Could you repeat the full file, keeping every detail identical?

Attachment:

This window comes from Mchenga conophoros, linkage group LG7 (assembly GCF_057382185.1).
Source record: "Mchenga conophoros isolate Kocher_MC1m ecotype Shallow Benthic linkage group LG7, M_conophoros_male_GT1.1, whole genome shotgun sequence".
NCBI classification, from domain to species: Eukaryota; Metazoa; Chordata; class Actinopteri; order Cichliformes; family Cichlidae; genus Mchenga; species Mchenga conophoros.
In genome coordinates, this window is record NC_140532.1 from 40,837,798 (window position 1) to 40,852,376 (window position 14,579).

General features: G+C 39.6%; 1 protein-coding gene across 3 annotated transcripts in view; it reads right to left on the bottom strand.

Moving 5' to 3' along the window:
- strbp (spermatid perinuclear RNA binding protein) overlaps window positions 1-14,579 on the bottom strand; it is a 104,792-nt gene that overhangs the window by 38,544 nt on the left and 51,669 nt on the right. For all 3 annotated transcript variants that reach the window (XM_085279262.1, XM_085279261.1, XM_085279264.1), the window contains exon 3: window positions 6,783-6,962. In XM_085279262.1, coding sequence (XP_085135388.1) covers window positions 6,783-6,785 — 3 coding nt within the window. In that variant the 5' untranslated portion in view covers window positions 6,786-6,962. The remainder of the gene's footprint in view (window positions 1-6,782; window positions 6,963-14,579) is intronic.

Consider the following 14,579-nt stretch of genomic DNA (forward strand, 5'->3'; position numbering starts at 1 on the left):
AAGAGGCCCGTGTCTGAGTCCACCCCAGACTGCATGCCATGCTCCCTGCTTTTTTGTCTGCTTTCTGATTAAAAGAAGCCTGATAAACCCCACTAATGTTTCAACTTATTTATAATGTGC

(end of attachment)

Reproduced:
This window comes from Mchenga conophoros, linkage group LG7 (assembly GCF_057382185.1).
Source record: "Mchenga conophoros isolate Kocher_MC1m ecotype Shallow Benthic linkage group LG7, M_conophoros_male_GT1.1, whole genome shotgun sequence".
NCBI classification, from domain to species: Eukaryota; Metazoa; Chordata; class Actinopteri; order Cichliformes; family Cichlidae; genus Mchenga; species Mchenga conophoros.
In genome coordinates, this window is record NC_140532.1 from 40,837,798 (window position 1) to 40,852,376 (window position 14,579).

General features: G+C 39.6%; 1 protein-coding gene across 3 annotated transcripts in view; it reads right to left on the bottom strand.

Moving 5' to 3' along the window:
- strbp (spermatid perinuclear RNA binding protein) overlaps window positions 1-14,579 on the bottom strand; it is a 104,792-nt gene that overhangs the window by 38,544 nt on the left and 51,669 nt on the right. For all 3 annotated transcript variants that reach the window (XM_085279262.1, XM_085279261.1, XM_085279264.1), the window contains exon 3: window positions 6,783-6,962. In XM_085279262.1, coding sequence (XP_085135388.1) covers window positions 6,783-6,785 — 3 coding nt within the window. In that variant the 5' untranslated portion in view covers window positions 6,786-6,962. The remainder of the gene's footprint in view (window positions 1-6,782; window positions 6,963-14,579) is intronic.

Consider the following 14,579-nt stretch of genomic DNA (forward strand, 5'->3'; position numbering starts at 1 on the left):
AAGAGGCCCGTGTCTGAGTCCACCCCAGACTGCATGCCATGCTCCCTGCTTTTTTGTCTGCTTTCTGATTAAAAGAAGCCTGATAAACCCCACTAATGTTTCAACTTATTTATAATGTGC